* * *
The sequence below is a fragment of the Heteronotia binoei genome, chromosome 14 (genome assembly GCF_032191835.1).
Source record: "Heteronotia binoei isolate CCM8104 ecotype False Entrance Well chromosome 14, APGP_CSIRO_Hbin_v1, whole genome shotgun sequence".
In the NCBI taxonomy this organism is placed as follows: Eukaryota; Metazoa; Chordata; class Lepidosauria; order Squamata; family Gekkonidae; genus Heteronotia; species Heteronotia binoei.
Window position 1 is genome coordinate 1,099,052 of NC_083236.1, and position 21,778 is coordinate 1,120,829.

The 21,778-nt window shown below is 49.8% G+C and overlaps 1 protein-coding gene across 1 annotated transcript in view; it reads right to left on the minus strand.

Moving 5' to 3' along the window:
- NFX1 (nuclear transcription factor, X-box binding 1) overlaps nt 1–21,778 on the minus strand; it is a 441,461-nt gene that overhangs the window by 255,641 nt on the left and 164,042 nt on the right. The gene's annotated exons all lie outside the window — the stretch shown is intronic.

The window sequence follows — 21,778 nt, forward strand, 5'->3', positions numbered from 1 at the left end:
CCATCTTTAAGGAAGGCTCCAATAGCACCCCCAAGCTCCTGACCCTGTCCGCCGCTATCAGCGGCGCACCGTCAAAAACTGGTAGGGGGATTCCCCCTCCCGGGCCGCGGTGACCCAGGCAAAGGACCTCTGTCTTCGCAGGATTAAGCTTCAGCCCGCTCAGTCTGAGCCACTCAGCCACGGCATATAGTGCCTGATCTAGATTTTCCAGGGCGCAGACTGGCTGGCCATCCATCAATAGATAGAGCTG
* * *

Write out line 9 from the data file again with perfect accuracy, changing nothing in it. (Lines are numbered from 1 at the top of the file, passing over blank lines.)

CCATCTTTAAGGAAGGCTCCAATAGCACCCCCAAGCTCCTGACCCTGTCCGCCGCTATCAGCGGCGCACCGTCAAAAACTGGTAGGGGGATTCCCCCTCCCGGGCCGCGGTGACCCAGGCAAAGGACCTCTGTCTTCGCAGGATTAAGCTTCAGCCCGCTCAGTCTGAGCCACTCAGCCACGGCATATAGTGCCTGATCTAGATTTTCCAGGGCGCAGACTGGCTGGCCATCCATCAATAGATAGAGCTG